Former Philadelphia Sheriff John D. Green's two decades in office were plagued by troubling audits and allegations from city and state watchdogs of cronyism, mismanagement, and fraud. On Friday, federal authorities added a new wrinkle to the legacy of the retired lawman, accusing him of taking bribes worth six figures from a top campaign donor and friend who was granted a virtual stranglehold over $115 million in Sheriff's Office contracts. Prosecutors allege that Green, 68, all but handed over the reins of one of the major duties of his office - managing court-ordered sales of foreclosed properties - to advertising and title firms owned by James R. Davis Jr., 65, of Wyncote.
NEWS
November 20, 2015
DEAR ABBY: I loved the letter from "Ready for the Reunion" who wondered why some people in her high-school graduating class didn't respond to the notice of the reunion. Some of us would like to completely forget high school and everything associated with it. I missed my 10th, 20th, 30th and 40th year reunions. I did consider going to the last one, but then I started reading my former classmates' posts on the reunion website. It seems everyone is retired, wealthy, has numerous grandchildren, at least one retirement home in an exotic locale and spends time relaxing and jetting around (or so they say)
NEWS
October 23, 2015
D EAR ABBY: My daughter has been in a lesbian relationship for 14 years. They recently took me to lunch and informed me that her partner, "Nicole," is in the process of transitioning to a male. Nicole has now legally changed her name to "Nick" and has begun hormone treatments. They have been going to counseling for the past six months. Since Nick began the transition, I have seen him three times. Last week when I was visiting, I accidentally called Nick by the wrong pronoun, "she" instead of "he" a couple of times.
NEWS
February 13, 2015 | By Walter F. Naedele, Inquirer Staff Writer
Francis X. McNeila, 81, of Somers Point, N.J., a former pressman for the Bulletin and then for The Inquirer, died of metastatic liver cancer on Sunday, Feb. 8, at a daughter's home in Egg Harbor Township, N.J. After he retired, Mr. McNeila was a Eucharistic minister, distributing Communion at St. Joseph Church in Somers Point. "He would also distribute Communion to patients at Shore Medical Center" in Somers Point who couldn't get to Mass, said a daughter, Frances Ryder. "He did genuinely feel it was important that people maintain their faith, even when they were sick," she said.
NEWS
February 10, 2015 | By Michaelle Bond, Inquirer Staff Writer
Charlie Vogel is a familiar face - a celebrity of sorts - in the Hershey's Mill retirement community in East Goshen, Chester County. In a dozen years or so, he has done more than 100 interviews for the community's Channel 20 TV station, which reaches 1,700 homes. Among his most memorable guests were former Phillies manager Charlie Manuel, Phillies second baseman Chase Utley, Phillies' Hall of Famer Richie Ashburn, and TV weather forecasters Herb Clarke and Cecily Tynan. Vogel also interviewed Bill Campbell, the famed Philadelphia sports broadcaster who called Wilt Chamberlain's 100-point game in 1962.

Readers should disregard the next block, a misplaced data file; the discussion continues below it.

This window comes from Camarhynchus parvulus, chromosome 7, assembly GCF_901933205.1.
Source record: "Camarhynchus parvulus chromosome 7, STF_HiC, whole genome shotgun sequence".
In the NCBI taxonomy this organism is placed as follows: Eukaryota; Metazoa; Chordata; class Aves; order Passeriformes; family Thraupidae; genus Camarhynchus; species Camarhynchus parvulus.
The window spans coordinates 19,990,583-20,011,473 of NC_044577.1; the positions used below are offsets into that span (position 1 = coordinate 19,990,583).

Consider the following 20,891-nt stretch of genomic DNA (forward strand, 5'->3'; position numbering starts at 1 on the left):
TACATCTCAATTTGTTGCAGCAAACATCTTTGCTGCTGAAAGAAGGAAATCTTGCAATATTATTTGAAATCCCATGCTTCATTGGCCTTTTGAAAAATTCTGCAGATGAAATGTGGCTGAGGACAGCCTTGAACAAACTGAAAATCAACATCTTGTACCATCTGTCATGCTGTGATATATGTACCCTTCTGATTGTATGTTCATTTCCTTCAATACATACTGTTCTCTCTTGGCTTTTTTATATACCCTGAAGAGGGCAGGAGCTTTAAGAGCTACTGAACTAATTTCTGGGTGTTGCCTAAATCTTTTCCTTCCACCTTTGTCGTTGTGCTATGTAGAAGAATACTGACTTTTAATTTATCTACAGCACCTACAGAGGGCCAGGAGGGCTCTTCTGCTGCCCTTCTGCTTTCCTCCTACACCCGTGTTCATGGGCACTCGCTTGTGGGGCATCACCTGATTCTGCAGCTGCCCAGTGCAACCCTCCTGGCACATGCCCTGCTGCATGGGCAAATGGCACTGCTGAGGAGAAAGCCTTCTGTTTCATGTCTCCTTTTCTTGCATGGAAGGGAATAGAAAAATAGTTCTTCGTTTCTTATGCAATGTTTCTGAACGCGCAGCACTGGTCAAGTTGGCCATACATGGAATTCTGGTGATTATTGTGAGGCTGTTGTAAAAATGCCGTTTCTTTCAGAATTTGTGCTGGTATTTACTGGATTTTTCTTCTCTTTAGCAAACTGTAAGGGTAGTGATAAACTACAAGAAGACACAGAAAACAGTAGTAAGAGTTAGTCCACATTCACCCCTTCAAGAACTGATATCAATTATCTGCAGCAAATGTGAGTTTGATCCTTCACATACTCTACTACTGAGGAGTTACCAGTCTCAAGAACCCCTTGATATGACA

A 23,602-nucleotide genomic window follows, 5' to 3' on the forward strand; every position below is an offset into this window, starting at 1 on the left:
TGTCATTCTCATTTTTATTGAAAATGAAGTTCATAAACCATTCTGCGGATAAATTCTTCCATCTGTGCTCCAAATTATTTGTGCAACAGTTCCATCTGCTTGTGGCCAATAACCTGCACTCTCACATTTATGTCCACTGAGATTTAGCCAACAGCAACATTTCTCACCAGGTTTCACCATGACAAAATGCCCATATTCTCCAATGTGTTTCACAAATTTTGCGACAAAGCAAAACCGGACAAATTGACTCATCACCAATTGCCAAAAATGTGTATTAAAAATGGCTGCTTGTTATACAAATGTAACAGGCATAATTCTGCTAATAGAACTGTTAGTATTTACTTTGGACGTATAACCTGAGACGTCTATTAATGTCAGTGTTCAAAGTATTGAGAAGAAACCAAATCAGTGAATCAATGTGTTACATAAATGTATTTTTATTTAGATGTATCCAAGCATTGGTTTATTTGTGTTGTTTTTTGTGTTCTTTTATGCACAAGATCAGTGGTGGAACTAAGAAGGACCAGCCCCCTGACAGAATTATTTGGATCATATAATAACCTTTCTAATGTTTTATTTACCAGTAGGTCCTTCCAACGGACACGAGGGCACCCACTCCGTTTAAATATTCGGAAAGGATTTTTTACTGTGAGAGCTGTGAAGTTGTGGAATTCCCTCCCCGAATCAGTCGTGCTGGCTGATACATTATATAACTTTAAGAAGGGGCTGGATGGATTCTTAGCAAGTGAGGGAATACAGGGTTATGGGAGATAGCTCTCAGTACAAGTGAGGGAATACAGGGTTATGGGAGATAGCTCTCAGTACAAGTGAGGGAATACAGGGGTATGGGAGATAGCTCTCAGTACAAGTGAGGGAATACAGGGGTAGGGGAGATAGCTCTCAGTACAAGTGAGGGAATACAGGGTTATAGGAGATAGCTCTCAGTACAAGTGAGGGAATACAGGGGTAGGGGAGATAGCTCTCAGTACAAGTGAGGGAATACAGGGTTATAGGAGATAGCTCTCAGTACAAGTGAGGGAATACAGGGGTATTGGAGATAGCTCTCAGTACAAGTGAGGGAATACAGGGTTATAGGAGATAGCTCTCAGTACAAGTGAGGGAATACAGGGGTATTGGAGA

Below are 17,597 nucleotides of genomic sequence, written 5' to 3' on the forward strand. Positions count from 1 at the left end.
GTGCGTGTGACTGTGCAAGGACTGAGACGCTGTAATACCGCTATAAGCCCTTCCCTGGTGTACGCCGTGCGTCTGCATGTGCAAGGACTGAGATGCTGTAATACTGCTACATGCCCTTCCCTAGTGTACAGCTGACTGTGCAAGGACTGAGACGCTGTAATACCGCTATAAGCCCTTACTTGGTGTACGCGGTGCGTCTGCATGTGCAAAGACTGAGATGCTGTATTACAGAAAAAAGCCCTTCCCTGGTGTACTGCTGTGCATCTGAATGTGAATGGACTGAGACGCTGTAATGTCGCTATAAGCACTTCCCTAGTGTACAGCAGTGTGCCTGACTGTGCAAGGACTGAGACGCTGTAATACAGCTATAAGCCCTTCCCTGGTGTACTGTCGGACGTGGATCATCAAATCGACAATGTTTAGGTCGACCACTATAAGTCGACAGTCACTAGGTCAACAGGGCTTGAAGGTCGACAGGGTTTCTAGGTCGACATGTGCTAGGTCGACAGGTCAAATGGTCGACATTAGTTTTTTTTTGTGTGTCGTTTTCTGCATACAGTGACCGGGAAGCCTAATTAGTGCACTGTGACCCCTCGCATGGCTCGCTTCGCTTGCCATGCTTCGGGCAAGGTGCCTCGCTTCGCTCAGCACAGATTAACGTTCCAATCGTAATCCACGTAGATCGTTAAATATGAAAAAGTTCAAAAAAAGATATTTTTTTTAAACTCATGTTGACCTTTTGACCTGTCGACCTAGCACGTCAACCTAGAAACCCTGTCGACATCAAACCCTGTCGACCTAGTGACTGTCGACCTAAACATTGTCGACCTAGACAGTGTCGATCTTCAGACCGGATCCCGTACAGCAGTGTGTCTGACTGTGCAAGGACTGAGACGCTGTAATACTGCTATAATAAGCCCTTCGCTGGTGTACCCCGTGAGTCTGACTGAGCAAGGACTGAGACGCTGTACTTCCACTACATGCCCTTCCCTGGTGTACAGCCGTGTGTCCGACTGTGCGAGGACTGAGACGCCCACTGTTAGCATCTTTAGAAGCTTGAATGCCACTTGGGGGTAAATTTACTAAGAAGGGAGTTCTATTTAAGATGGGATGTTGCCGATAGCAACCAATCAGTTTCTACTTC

ENTERTAINMENT
September 13, 2014 | By Diane M. Fiske, For The Inquirer
Leslie and Curtis Pontz's new house almost looks like a child's drawing: three gray boxes trimmed with a red door and window frames that contrast with the deep green trees and grass of the Wissahickon woods. Its simple appearance is deceptive. The West Mount Airy house is a combination of retreat, artist's studio, retirement home, and dream house - 40 years in the making. In 1973, after Leslie and Curtis married, they bought an old, three-story traditional house, promising each other it would only be a few years until they built the house they really wanted - in other words, a midcentury modern dream.
BUSINESS
March 16, 2014 | By Harold Brubaker, Inquirer Staff Writer
The Archdiocese of Philadelphia delivered some relatively positive financial news Friday. Catholic Health Care Services, for example, which operates six nursing homes and a retirement home, had an operating profit of $3.9 million in the year ended June 30. Results at the facilities, which have been for sale since the summer, improved significantly from a loss of $497,454 the previous year, according to an audited financial statement released Friday....